Cholesterol is one of several types of fats (lipids) that play an important role in your body. Cholesterol is a waxy substance found in all cells of body. The body needs it to make hormones, Vitamin D, and substances that aid in digestion. The liver makes all the cholesterol needed for these functions.
For the fat-like cholesterol to travel in the bloodstream, the cholesterol is packaged in molecules called lipoproteins. These small packages are made of fat (lipid) on the inside and proteins on the outside. Two of the lipoproteins that carry cholesterol throughout the body are LDL and HDL. It is important to have healthy levels of both LDL and HDL.
Lifestyle can have an impact on cholesterol level, but genetics influence the amount of cholesterol the liver produces. While some people can control cholesterol with a healthy diet and exercise, others may need to add a medication to this regime.
LDL, HDL, and one fifth of the triglyceride value (see below) makes up the total cholesterol value. A healthy total cholesterol level for people at low risk is less than 200. For individuals with coronary artery disease, diabetes, or with more than two other risk factors total, cholesterol should be less than 180.
The National Cholesterol Education Program recommends all adults over age 20 have their total cholesterol checked. If the cholesterol is less than 200 a routine check with subsequent medical checkups is appropriate. If the cholesterol is greater than 200, LDL, HDL, and triglyceride values should be checked.
A modest reduction in cholesterol is known to decrease risk even in those with seemingly "normal" values. Research has shown that decreasing cholesterol lowers the chance of deaths due to heart disease. In those that have heart disease, lowering cholesterol retards further development of blockages and may even promote regression of some blockages.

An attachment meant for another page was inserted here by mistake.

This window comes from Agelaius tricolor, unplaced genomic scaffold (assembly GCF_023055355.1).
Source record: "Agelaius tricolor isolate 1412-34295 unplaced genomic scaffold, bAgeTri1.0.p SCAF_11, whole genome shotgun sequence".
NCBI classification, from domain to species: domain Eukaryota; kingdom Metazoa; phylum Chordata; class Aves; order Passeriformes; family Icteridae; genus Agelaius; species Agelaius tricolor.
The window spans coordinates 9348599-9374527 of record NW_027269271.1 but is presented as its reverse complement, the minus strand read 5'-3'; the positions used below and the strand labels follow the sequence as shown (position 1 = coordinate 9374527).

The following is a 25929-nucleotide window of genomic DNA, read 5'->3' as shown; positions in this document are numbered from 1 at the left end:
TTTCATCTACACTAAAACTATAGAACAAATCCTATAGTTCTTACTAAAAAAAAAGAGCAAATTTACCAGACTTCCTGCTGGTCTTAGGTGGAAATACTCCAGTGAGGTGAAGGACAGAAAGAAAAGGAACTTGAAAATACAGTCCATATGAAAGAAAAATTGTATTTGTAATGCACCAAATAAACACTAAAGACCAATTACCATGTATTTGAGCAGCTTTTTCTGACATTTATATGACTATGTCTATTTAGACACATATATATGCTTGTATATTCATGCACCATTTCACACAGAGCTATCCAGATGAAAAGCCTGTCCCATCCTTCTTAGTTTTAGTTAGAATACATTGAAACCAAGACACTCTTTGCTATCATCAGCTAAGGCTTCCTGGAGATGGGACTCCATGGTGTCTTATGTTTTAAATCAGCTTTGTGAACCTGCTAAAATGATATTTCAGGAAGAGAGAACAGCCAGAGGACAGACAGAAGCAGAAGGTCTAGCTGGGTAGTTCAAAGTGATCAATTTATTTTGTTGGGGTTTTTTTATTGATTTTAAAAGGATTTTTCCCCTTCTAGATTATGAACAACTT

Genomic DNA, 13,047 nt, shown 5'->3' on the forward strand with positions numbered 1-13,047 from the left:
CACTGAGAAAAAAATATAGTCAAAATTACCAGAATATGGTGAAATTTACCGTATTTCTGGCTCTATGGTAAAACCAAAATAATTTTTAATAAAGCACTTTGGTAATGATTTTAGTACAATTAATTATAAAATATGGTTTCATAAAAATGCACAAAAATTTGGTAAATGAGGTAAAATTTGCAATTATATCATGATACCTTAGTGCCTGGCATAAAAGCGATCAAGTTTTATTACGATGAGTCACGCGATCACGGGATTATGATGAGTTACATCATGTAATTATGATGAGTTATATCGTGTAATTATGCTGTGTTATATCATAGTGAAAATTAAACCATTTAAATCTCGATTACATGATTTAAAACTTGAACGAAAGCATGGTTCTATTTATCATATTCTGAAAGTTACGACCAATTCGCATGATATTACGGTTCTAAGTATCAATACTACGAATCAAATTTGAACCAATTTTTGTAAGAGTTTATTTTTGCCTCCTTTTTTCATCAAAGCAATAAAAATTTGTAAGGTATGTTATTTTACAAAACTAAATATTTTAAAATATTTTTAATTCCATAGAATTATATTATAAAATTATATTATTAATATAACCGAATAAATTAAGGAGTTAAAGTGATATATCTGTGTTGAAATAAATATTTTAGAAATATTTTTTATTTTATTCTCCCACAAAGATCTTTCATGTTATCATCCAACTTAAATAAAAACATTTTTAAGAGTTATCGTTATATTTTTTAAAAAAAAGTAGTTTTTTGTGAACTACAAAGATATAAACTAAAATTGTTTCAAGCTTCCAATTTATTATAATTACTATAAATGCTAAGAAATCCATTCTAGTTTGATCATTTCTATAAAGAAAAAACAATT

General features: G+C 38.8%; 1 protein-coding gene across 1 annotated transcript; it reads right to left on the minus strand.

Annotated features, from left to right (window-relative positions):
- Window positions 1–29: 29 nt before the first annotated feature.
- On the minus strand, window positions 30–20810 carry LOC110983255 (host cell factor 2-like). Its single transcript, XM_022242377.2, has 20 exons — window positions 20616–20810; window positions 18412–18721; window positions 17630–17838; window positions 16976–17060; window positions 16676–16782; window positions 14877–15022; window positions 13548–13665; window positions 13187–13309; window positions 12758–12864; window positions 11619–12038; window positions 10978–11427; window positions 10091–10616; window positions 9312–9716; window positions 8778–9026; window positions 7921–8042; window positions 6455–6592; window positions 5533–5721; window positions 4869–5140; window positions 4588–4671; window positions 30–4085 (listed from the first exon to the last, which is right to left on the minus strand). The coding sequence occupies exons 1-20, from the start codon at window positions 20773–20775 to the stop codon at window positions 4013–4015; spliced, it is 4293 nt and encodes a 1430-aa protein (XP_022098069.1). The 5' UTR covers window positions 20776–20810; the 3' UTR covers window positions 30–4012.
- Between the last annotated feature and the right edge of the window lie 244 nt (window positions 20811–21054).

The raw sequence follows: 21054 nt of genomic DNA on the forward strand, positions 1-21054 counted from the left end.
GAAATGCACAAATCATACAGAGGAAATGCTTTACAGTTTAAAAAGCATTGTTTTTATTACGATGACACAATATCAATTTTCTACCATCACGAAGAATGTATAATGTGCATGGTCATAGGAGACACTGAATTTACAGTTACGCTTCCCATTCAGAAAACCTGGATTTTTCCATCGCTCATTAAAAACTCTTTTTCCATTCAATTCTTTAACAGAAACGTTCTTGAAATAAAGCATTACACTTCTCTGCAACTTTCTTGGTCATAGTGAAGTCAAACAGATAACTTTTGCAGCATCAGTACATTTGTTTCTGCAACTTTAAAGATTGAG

Low-density lipoprotein or LDL is the bad cholesterol. LDL is the main constituent in the fatty deposits that can develop in the arteries. Elevated LDL increases the risk of heart disease, stroke, aortic aneurysm, and arteriosclerosis in other arteries of the body.
Lowering LDL by 10 percent results in a 20 percent reduction in future coronary risk. If you have heart disease or plaque in the arteries, lowering LDL can stop further plaque from accumulating and may aid in disease regression (a decrease in plaque). An optimal LDL level is 100 or less; 100 to 129 is near optimal for most people.
If have a history of coronary artery disease, carotid or peripheral arterial disease, aortic aneurysm, diabetes, or two other risk factors LDL must be below 100 to decrease the risk of further disease progression. A more aggressive target of LDL <70 is often used for these patients.
For those at very high risk, for example someone who has a coronary stent and continues to smoke, it is recommended that LDL be lower than 70. Dietary changes can reduce LDL levels an average of 15 percent. Dietary changes have the most effect when initial triglyceride levels are elevated.
High-density lipoprotein (HDL), or good cholesterol, protects the arteries against the formation of fatty deposits. The HDL helps remove unused cholesterol from the body. Heredity plays an important role in determining your HDL level.
A low HDL level is an independent risk factor for heart disease. You can raise HDL slightly by losing excess weight, exercising routinely, and not smoking. If heart disease develops in an individual with optimal LDL but low HDL a medication may be added to target the HDL. Low HDL is a value of 40 or below in men and 50 or below in women. High HDL (greater than 60) is considered protective.
Triglycerides are another form of fat that circulate in the blood. Studies have shown that as the level of triglycerides rise, so does the risk of heart disease. An optimal triglyceride level is 150 or less. A fast of 12 hours and no alcohol for 24 hours is required to get an accurate triglyceride blood value.
Triglyceride level is influenced greatly by lifestyle. If your triglycerides are high you can lower the level by losing excess weight, exercising routinely, and decreasing fat, sugar and simple carbohydrates, and alcohol in your diet. The American Heart Association recommends a diet that is low in saturated fat and simple carbohydrates and contains no trans fat.